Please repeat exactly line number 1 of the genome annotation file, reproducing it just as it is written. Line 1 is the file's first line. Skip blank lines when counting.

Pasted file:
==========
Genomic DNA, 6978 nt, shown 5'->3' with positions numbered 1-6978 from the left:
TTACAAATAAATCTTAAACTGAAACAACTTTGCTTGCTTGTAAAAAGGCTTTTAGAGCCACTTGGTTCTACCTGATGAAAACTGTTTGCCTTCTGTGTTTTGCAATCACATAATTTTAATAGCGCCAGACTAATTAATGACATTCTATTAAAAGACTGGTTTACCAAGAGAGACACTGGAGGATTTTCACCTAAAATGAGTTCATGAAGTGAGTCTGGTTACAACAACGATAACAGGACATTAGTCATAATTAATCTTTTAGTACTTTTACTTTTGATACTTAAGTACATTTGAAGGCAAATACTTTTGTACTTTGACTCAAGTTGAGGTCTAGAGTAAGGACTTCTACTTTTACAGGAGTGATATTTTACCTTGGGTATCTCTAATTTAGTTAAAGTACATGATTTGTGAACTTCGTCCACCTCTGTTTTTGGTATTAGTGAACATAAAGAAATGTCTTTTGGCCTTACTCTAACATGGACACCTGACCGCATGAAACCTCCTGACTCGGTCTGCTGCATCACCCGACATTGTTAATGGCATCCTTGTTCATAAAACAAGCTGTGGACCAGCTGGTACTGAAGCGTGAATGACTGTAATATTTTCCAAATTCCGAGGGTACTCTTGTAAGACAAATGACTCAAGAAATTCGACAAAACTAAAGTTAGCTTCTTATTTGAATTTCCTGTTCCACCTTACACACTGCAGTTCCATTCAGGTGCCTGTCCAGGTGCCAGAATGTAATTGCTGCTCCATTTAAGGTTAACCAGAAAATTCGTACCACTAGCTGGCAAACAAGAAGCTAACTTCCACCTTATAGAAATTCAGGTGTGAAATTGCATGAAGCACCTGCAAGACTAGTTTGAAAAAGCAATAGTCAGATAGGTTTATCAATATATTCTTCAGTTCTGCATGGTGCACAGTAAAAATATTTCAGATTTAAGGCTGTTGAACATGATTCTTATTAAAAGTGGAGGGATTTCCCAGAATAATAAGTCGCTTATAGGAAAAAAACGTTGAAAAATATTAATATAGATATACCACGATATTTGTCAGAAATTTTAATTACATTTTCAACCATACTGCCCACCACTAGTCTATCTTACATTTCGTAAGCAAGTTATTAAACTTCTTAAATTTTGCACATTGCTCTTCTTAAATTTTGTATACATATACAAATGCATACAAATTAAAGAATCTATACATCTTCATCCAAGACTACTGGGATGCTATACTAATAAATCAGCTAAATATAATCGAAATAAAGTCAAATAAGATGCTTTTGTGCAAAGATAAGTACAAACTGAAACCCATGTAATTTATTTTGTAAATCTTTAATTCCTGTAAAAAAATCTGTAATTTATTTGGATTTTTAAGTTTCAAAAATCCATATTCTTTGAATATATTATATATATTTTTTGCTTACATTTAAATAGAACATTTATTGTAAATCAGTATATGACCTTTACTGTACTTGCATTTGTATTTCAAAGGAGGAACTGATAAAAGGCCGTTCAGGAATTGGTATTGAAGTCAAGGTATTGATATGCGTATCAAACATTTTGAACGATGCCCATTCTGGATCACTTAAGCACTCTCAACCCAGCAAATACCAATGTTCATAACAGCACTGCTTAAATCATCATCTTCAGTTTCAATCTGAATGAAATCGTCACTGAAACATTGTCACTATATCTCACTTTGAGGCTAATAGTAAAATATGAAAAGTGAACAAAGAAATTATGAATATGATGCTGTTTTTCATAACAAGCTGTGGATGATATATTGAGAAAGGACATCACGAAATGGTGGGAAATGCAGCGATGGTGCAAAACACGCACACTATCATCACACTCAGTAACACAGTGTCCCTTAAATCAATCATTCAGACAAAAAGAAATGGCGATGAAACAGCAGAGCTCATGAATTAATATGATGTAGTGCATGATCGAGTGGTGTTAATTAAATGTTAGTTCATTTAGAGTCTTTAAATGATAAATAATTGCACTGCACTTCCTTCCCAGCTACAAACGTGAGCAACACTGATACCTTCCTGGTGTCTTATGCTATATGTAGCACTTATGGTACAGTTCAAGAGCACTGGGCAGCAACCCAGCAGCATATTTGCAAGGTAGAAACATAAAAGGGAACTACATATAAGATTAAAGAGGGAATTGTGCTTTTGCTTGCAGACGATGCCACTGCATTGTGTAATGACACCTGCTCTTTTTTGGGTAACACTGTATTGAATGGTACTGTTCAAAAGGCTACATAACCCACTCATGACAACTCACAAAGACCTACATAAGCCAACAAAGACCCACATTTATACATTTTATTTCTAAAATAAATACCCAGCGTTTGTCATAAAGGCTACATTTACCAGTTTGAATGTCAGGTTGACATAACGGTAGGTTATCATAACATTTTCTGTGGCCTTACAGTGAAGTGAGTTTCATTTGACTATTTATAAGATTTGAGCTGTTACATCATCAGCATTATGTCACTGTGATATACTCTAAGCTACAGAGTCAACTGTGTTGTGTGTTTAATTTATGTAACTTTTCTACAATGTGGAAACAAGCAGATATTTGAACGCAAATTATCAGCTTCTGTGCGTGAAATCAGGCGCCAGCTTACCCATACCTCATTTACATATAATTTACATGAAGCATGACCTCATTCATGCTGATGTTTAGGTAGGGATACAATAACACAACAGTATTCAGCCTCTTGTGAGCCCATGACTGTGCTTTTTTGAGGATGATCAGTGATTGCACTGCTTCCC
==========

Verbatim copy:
Genomic DNA, 6978 nt, shown 5'->3' with positions numbered 1-6978 from the left: